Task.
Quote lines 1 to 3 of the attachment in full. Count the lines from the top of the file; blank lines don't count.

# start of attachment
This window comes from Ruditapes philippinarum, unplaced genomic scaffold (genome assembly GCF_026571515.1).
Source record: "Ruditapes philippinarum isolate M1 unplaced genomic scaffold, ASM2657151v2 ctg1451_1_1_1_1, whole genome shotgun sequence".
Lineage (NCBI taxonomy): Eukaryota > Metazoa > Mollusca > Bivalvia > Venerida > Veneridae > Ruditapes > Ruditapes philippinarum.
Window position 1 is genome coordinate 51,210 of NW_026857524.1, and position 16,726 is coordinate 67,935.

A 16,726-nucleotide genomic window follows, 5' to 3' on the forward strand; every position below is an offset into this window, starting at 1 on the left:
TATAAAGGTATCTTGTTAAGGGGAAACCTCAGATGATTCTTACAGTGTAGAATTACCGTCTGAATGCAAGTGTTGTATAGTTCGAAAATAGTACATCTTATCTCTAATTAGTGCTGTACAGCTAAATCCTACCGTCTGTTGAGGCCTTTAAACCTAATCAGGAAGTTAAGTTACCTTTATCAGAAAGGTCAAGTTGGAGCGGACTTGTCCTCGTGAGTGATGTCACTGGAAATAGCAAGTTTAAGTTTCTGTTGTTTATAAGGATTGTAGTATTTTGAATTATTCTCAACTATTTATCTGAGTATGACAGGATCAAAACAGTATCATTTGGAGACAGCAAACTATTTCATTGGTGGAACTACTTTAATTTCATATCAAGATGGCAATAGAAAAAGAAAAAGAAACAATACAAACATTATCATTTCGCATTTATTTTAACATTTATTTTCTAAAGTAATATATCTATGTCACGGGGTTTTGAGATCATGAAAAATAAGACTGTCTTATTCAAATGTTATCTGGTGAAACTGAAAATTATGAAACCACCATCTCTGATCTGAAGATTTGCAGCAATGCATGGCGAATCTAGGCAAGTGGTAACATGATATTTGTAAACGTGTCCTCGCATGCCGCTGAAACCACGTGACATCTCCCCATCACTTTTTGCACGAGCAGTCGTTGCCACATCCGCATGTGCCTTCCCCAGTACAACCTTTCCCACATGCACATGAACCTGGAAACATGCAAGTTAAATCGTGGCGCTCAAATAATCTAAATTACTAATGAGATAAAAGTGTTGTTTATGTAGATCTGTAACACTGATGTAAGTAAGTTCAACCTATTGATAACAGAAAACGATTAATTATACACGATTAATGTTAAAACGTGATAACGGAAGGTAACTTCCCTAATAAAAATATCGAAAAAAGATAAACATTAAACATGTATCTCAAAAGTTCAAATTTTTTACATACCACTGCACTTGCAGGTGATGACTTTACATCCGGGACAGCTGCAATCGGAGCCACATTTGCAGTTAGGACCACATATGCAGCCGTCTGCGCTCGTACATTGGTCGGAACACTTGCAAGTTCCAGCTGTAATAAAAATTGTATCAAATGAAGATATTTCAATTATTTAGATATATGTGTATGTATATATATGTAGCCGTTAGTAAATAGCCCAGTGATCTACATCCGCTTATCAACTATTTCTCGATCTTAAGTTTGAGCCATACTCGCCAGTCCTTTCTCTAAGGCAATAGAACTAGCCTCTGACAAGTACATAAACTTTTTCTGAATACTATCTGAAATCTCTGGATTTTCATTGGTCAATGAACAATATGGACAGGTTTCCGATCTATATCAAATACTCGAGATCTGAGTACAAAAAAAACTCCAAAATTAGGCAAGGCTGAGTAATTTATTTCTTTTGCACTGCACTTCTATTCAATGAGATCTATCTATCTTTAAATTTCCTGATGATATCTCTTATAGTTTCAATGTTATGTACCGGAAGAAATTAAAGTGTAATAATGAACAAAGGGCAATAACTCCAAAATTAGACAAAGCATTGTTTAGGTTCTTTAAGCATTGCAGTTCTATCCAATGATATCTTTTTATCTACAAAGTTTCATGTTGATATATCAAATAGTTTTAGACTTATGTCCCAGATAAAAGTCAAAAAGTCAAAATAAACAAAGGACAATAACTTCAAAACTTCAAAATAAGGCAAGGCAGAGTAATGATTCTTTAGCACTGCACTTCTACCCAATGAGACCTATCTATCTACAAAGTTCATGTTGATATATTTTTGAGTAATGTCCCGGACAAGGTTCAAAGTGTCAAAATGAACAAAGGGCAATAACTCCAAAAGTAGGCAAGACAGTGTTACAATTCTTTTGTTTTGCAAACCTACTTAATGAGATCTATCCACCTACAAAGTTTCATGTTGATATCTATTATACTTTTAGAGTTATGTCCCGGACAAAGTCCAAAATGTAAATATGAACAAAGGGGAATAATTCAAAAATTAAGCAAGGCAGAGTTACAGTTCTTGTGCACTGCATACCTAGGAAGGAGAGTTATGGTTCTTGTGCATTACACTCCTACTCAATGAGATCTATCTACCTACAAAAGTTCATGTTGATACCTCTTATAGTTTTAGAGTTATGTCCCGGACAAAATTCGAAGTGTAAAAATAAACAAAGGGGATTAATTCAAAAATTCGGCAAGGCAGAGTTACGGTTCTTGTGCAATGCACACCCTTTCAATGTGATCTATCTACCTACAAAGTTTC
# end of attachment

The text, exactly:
This window comes from Ruditapes philippinarum, unplaced genomic scaffold (genome assembly GCF_026571515.1).
Source record: "Ruditapes philippinarum isolate M1 unplaced genomic scaffold, ASM2657151v2 ctg1451_1_1_1_1, whole genome shotgun sequence".
Lineage (NCBI taxonomy): Eukaryota > Metazoa > Mollusca > Bivalvia > Venerida > Veneridae > Ruditapes > Ruditapes philippinarum.